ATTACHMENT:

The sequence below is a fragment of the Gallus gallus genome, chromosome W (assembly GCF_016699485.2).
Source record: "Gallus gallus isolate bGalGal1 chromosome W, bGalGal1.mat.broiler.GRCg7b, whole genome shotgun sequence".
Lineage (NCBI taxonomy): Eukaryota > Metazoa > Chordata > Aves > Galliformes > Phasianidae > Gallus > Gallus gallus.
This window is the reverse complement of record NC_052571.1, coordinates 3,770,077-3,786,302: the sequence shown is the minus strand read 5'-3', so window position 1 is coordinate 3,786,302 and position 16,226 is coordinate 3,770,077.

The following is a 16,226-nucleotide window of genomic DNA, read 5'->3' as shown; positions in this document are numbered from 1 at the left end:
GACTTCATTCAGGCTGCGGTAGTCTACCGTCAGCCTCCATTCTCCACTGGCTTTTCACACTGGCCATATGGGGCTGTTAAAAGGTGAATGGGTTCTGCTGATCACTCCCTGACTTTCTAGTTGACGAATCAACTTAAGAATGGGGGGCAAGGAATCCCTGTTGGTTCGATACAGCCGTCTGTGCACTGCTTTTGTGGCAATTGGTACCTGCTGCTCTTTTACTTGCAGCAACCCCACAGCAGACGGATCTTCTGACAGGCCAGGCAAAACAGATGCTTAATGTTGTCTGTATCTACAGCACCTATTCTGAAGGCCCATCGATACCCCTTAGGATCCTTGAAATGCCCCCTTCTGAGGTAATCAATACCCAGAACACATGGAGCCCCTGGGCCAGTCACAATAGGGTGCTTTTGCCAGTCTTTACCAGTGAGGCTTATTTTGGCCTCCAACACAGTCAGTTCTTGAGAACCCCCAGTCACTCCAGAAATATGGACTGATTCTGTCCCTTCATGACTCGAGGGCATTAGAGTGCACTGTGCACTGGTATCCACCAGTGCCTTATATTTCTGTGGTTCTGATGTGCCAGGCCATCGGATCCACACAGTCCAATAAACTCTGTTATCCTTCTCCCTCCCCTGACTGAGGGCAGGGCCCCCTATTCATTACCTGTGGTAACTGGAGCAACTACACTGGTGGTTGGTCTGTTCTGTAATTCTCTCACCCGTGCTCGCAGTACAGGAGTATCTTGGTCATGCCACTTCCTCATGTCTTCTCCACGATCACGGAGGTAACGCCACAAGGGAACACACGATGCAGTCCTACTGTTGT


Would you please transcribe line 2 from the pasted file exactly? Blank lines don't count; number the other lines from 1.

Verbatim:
Source record: "Gallus gallus isolate bGalGal1 chromosome W, bGalGal1.mat.broiler.GRCg7b, whole genome shotgun sequence".